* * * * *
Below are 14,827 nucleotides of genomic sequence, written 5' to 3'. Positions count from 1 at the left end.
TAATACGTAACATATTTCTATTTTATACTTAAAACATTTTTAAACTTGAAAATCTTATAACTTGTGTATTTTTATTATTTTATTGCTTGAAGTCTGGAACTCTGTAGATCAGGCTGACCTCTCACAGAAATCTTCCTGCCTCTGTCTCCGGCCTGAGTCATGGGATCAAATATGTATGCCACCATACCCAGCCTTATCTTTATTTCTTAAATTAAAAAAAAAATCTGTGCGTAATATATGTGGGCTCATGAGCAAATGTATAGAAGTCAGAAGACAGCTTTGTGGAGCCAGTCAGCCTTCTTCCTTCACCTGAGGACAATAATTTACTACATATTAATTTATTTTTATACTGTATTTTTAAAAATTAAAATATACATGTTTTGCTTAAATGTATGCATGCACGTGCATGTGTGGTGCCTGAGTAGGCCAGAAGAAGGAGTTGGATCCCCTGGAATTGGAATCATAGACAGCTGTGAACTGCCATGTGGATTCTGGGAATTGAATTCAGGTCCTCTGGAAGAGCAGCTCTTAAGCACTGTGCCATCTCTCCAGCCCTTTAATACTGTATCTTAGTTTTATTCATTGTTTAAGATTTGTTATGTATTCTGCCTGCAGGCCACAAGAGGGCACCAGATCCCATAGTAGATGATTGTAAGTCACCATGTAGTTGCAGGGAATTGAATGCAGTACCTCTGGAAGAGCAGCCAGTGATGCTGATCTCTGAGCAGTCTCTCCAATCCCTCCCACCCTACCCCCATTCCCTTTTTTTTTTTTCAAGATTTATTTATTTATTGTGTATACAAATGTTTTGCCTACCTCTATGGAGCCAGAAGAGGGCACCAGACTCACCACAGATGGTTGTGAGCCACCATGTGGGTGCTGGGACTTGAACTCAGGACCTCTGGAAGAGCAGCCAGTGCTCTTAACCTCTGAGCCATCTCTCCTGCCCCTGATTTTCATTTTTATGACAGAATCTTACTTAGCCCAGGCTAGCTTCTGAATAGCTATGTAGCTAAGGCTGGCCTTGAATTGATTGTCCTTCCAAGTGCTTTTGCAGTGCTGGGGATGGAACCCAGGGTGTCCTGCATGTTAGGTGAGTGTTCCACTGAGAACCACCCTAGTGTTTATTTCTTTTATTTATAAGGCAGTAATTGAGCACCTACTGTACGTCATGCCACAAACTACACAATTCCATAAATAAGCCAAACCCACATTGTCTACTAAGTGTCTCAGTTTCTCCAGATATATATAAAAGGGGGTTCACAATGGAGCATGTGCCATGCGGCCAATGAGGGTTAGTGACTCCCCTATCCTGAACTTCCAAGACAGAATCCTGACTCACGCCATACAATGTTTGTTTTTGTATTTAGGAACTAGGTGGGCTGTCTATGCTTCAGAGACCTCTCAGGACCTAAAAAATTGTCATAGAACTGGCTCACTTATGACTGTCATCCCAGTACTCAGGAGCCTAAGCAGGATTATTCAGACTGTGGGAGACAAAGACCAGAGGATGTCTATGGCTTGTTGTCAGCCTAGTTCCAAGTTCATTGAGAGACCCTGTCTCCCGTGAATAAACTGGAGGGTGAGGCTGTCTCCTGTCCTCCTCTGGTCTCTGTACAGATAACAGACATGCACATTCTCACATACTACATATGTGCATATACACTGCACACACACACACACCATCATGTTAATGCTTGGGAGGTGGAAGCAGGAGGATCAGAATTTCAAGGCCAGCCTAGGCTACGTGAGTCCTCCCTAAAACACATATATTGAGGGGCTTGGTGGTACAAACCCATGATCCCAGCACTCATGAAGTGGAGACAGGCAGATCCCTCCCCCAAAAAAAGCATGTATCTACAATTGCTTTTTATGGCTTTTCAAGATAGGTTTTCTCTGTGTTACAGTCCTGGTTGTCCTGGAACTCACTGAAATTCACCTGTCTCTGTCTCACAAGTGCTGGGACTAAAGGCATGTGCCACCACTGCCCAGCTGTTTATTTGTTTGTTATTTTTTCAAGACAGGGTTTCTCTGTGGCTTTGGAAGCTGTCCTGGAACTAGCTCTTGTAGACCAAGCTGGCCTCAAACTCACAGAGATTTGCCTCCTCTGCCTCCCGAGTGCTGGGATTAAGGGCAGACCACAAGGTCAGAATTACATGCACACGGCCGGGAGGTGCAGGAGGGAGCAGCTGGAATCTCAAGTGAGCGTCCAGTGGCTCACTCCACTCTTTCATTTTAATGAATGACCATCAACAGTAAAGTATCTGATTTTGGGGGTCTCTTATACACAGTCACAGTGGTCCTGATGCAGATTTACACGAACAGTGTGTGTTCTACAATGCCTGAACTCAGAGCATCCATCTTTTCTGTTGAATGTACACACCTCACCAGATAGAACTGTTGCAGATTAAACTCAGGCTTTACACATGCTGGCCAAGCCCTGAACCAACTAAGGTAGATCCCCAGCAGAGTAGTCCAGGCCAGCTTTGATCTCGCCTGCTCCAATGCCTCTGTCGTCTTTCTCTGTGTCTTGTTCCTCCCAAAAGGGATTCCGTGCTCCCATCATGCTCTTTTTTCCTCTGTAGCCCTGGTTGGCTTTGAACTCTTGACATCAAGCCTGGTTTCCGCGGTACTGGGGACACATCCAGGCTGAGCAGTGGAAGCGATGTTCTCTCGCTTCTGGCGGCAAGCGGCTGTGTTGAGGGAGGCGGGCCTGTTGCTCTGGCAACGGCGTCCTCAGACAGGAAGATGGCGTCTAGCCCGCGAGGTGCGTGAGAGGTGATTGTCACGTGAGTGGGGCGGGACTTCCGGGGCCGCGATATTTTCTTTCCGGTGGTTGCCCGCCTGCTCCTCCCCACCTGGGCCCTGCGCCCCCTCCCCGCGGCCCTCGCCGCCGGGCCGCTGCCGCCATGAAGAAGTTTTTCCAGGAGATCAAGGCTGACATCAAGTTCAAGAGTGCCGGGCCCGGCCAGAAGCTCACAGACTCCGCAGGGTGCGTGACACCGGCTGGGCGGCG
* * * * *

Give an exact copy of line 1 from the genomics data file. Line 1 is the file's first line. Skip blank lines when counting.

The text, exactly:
Below are 14,827 nucleotides of genomic sequence, written 5' to 3'. Positions count from 1 at the left end.